International entertainers are to be taxed 20 percent of their income starting this St. Patrick’s Festival.
According to a notice released February 10, 2020, the Inland Revenue Department said that “pursuant to Section 40 (1) of Income & Corporation Tax Act (ICTA) that every person who makes any payment to a non-resident shall deduct tax from such payments in accordance with the Income & Corporation Tax Act.
“Therefore, you are expected to deduct 20% Withholding tax from fees payable to public entertainers.
“Consequently, it is an offense pursuant to Section 85(e) of the ICTA for any person who fails to pay over any tax which he is required to deduct,” said the notice which was signed by the head of the IRD Violette Silcott.
While the law is not a new one and was not being enforced, promoters for this year’s St. Patrick’s Festival were stunned by the announcement and questioned the timing. One promoter, who chose not to be identified, said he had already confirmed payment arrangements with his artists and it would be a breach of that contract to pay out less than the agreed amount. While he is aware, that the government has to collect it’s revenue, the timing means that most promoters, who barely break even on events will incur additional losses to cover the 20% tax.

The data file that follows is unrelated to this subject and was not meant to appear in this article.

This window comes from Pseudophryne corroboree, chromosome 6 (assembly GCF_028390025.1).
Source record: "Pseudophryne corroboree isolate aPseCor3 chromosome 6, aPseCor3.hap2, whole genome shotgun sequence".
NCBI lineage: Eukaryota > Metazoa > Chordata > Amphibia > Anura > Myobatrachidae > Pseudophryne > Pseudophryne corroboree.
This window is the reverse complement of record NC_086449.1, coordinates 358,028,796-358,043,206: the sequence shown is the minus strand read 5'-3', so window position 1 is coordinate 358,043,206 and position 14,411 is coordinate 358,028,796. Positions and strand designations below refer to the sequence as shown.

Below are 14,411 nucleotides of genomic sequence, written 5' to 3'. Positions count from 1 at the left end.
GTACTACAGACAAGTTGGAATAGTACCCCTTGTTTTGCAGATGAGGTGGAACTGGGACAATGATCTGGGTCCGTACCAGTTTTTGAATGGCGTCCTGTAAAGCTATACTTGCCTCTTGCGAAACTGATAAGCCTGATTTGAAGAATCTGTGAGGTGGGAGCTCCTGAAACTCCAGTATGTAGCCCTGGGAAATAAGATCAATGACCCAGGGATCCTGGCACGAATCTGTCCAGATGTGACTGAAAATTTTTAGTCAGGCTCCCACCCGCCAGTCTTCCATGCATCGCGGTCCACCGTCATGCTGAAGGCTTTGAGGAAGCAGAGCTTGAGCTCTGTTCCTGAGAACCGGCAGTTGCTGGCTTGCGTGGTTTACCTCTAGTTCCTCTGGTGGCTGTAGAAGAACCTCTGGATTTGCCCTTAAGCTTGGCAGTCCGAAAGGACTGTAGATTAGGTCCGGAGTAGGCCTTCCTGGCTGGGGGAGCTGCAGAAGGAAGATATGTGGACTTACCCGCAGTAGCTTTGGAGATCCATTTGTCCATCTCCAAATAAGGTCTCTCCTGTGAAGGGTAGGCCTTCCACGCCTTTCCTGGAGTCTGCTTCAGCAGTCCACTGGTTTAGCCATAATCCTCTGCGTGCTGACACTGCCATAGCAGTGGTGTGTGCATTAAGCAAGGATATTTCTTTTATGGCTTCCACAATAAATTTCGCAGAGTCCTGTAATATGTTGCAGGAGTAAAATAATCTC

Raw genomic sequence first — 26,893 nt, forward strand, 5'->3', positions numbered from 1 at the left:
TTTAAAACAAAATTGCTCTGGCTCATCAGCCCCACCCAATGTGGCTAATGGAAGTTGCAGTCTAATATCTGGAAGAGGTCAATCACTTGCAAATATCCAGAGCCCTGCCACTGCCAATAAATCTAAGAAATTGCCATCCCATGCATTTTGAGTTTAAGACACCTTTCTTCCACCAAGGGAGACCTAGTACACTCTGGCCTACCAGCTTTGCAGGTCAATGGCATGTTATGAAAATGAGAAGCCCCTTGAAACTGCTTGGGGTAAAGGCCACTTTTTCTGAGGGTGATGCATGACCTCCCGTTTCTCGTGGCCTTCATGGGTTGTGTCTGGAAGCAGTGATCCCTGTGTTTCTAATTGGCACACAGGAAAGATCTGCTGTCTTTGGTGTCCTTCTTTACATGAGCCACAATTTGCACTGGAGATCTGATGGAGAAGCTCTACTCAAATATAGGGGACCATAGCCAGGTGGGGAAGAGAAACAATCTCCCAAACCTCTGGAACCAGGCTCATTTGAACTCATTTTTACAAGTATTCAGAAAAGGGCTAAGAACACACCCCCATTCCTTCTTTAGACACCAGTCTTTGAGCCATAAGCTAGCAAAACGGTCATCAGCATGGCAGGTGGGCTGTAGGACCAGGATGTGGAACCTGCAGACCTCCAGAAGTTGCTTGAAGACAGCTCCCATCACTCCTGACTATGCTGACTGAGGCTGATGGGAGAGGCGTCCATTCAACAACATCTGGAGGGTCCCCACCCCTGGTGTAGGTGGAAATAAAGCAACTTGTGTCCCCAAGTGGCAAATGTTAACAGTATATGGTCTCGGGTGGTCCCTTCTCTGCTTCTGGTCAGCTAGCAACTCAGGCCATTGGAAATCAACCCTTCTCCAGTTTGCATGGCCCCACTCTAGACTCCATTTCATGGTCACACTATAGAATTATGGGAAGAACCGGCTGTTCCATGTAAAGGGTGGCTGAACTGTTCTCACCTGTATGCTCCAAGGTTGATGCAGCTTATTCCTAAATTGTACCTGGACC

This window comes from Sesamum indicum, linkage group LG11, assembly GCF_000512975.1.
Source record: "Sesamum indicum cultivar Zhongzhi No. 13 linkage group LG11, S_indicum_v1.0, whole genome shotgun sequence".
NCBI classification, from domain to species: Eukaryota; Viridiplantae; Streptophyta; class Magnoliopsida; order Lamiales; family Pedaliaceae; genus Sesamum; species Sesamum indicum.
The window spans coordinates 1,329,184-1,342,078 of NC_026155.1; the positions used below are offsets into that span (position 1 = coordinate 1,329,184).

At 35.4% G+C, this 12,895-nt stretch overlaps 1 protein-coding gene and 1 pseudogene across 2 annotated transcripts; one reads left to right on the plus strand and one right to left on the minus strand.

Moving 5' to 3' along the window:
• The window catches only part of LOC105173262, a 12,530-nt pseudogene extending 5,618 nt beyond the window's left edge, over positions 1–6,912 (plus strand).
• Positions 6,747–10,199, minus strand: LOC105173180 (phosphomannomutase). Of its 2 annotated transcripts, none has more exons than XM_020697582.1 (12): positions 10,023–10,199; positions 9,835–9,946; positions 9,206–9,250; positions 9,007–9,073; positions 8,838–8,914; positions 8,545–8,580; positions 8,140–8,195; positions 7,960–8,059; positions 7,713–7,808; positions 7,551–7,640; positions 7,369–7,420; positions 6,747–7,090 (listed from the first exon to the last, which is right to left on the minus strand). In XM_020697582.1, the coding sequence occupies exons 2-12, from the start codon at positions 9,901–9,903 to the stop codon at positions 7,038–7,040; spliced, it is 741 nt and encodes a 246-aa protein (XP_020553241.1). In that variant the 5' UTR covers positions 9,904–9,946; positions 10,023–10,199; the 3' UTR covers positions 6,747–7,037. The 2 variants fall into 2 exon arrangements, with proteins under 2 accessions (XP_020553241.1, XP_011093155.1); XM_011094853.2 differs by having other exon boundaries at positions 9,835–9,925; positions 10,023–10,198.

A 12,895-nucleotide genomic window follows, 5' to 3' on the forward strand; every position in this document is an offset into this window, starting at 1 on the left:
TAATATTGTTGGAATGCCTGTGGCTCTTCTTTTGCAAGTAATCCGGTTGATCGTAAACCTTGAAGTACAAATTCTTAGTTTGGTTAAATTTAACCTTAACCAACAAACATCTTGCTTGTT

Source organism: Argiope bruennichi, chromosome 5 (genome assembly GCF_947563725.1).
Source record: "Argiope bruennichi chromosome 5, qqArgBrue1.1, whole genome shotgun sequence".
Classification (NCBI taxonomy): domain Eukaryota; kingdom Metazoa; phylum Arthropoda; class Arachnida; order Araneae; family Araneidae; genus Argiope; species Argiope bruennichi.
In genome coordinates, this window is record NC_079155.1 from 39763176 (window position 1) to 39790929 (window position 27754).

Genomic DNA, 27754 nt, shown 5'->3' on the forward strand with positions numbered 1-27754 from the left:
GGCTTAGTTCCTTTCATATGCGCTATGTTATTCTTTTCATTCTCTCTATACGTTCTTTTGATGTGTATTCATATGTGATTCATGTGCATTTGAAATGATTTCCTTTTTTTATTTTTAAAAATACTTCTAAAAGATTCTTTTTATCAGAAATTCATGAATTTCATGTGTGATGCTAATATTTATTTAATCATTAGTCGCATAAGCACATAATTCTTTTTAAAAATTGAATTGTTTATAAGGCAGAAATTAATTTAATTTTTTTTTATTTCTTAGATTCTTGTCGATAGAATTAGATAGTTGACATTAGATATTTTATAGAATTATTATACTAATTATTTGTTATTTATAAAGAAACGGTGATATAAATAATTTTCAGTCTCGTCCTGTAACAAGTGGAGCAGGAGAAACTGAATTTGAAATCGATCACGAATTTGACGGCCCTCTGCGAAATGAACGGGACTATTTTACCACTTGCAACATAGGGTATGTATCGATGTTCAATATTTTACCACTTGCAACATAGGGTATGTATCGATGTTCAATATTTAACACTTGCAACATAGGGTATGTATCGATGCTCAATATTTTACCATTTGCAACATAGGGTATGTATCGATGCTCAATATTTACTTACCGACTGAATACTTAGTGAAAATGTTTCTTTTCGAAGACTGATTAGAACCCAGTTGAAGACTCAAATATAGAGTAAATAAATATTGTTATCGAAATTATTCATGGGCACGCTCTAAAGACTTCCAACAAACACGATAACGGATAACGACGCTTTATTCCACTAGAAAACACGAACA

Local promoters are said to be considering a call to the premier and minister of finance, who is currently off island, to discuss the matter.
Legally the tax can be withheld as it is within the rights of the government to collect it, in the same way it happens for local temporary employees before the salary is paid.
St. Patrick’s Festival has quickly grown to be the island’s most popular event, with visitor arrivals increasing each year. The majority of the more than 70 activities on this year’s calendar is being organised by private promoters, several of which are bringing top level entertainers to headline their shows. The festival is slated for March 6 to 18, 2020.
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